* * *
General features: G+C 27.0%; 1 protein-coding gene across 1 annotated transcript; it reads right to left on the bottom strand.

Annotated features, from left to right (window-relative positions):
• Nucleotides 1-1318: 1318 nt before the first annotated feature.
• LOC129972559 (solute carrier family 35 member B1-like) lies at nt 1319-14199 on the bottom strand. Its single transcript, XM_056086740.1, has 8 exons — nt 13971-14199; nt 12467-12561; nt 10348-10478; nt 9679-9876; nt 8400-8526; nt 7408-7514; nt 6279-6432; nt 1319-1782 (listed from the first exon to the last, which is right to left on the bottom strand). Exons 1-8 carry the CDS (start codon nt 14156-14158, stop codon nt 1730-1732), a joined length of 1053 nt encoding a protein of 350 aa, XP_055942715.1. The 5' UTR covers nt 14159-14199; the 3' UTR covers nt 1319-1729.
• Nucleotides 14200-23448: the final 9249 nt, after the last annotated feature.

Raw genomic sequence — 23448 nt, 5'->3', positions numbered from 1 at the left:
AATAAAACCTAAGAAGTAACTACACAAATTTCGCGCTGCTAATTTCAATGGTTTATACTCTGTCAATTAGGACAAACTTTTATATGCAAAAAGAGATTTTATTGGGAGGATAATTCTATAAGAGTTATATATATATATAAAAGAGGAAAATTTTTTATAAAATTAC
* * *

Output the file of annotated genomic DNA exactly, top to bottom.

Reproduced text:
General features: G+C 27.0%; 1 protein-coding gene across 1 annotated transcript; it reads right to left on the bottom strand.

Annotated features, from left to right (window-relative positions):
• Nucleotides 1-1318: 1318 nt before the first annotated feature.
• LOC129972559 (solute carrier family 35 member B1-like) lies at nt 1319-14199 on the bottom strand. Its single transcript, XM_056086740.1, has 8 exons — nt 13971-14199; nt 12467-12561; nt 10348-10478; nt 9679-9876; nt 8400-8526; nt 7408-7514; nt 6279-6432; nt 1319-1782 (listed from the first exon to the last, which is right to left on the bottom strand). Exons 1-8 carry the CDS (start codon nt 14156-14158, stop codon nt 1730-1732), a joined length of 1053 nt encoding a protein of 350 aa, XP_055942715.1. The 5' UTR covers nt 14159-14199; the 3' UTR covers nt 1319-1729.
• Nucleotides 14200-23448: the final 9249 nt, after the last annotated feature.

Raw genomic sequence — 23448 nt, 5'->3', positions numbered from 1 at the left:
AATAAAACCTAAGAAGTAACTACACAAATTTCGCGCTGCTAATTTCAATGGTTTATACTCTGTCAATTAGGACAAACTTTTATATGCAAAAAGAGATTTTATTGGGAGGATAATTCTATAAGAGTTATATATATATATAAAAGAGGAAAATTTTTTATAAAATTAC